Last edited: Feb 11, 2021
  17. I had problems getting the colors right scanning negative film. Also, until you scan it you don't even know what other issues there are. So I went back to using chromes. You know immediately before scanning whether it was exposed right. Plus, the scanning is simpler.

    Since I shoot landscapes mainly, I like Velvia with its higher saturation. I've got a lot of examples on my FLickr site. Provia is a good not so vivid chrome which I've started to shoot. If shooting people or looking for a more natural palette, Portra is a good selection. Although it's a negative film, it scans very well losing that orange mask easily. With medium format, I usually bracket, not with 4x5.
     
  18. Thanks. This is medium format - not sure I can afford bracketing with the cost of film, but maybe it pays off in the end!
     
  19. Hmmm! #2 = definite improvement over #1. Different angle, position, and view. Guessing if that tree a little off center to the right were a little more off center to the right might've made for a better composition but think not much could've been done about that without messing up the position of the fallen gate. Atmosphere is still there, maybe even upped a little.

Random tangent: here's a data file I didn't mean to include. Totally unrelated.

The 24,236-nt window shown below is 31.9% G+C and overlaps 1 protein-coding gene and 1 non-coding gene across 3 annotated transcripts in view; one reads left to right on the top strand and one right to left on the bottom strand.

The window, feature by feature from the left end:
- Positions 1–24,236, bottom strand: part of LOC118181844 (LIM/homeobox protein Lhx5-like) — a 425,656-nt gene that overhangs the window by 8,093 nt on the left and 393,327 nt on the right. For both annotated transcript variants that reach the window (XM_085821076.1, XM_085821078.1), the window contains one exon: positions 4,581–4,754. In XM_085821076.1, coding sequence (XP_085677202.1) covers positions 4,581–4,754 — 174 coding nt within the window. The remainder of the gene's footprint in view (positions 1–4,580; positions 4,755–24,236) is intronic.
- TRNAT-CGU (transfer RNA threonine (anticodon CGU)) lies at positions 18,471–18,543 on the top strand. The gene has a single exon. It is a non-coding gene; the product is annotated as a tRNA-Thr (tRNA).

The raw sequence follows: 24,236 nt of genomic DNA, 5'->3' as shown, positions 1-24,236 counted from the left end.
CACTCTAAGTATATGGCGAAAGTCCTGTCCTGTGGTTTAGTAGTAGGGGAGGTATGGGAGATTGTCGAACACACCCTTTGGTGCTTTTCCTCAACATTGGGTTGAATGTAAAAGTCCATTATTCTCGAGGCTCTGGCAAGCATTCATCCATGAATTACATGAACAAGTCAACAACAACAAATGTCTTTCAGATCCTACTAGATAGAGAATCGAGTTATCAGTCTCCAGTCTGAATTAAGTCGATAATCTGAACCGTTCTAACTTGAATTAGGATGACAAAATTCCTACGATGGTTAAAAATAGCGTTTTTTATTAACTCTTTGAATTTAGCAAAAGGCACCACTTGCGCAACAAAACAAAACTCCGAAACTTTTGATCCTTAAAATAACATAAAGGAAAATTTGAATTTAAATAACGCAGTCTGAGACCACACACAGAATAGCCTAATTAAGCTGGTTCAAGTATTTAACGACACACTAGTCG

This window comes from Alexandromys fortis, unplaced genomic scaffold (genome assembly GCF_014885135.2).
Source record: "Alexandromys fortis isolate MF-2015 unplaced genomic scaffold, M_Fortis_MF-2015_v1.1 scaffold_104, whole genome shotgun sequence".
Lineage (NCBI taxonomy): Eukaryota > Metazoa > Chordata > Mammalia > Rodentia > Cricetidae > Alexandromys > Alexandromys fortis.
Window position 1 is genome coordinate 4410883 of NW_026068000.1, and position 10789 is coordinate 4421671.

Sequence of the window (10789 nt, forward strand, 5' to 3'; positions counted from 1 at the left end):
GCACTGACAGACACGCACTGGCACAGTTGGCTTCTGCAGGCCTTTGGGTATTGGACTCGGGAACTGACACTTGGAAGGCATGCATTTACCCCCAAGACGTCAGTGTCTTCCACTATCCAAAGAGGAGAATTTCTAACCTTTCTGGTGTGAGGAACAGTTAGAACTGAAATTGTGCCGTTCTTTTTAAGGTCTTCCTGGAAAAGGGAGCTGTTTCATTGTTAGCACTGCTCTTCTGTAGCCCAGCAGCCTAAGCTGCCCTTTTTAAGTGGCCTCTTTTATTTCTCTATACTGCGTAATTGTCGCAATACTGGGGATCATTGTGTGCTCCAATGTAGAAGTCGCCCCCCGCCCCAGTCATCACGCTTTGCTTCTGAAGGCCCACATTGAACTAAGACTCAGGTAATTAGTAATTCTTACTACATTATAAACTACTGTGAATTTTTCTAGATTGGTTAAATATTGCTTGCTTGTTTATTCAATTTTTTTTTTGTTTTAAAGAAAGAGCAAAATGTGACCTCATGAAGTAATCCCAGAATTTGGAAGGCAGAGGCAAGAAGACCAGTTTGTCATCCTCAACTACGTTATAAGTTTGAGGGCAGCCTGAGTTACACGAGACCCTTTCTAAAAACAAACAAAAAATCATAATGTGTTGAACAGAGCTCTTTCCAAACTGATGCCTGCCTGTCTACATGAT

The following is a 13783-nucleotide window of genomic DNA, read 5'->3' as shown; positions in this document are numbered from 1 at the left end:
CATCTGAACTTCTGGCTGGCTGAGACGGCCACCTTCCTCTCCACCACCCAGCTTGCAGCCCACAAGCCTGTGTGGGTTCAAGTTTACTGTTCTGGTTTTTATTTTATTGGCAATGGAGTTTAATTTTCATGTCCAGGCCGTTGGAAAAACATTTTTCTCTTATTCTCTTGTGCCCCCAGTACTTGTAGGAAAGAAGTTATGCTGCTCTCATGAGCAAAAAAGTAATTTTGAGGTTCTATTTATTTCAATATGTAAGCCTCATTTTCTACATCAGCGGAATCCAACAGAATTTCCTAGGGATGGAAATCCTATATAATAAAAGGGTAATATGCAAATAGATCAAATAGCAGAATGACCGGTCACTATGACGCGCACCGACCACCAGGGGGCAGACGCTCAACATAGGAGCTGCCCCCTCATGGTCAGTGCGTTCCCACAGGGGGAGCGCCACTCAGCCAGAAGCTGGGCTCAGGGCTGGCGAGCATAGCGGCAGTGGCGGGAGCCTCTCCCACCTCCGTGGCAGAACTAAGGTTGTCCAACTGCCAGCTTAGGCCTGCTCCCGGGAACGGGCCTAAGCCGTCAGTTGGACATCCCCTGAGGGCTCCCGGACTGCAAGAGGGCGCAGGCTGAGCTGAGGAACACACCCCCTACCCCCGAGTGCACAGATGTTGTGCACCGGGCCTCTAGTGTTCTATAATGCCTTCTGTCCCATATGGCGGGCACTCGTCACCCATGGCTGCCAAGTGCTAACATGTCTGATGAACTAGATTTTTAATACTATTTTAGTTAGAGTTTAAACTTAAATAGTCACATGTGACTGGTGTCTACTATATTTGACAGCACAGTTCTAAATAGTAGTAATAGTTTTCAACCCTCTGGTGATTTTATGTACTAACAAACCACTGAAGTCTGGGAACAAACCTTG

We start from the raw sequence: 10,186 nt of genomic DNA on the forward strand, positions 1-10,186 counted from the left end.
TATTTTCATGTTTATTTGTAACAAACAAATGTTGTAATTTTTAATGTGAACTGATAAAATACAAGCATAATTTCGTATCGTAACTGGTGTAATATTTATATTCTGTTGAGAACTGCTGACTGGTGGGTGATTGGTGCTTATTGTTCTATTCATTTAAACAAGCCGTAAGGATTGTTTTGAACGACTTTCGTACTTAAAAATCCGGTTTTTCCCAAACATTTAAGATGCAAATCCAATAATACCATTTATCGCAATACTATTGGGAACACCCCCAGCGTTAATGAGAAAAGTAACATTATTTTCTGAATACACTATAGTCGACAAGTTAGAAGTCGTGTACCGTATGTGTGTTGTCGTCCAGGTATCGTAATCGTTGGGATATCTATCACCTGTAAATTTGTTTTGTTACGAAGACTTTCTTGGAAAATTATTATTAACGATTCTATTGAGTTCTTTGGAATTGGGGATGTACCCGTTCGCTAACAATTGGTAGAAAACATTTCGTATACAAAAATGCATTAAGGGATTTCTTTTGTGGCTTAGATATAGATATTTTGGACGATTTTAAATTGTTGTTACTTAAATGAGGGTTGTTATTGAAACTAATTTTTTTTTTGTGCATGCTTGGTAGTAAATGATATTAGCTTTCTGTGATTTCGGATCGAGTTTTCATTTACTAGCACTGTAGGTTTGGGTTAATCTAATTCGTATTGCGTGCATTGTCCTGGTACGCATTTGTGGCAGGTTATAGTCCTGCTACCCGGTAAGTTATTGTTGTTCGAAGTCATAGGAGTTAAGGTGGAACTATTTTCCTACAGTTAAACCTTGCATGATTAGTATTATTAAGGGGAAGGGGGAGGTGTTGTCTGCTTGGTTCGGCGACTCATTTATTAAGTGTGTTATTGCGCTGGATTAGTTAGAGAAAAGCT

20. I prefer the first picture, I think it works well in the way I suggested earlier. The second picture, yes there's more of a centre of interest but I don't think the mud and fallen gate add anything, they are really too conspicuous and grab too much attention to something which is not particularly attractive or mysterious. Although it would work as one of a series showing different scenes in the woodland.

    I hadn't commented on the colours as the question related to the composition, however I found that I could easily remove the reddish cast by just reducing the red channel to 85% in Levels.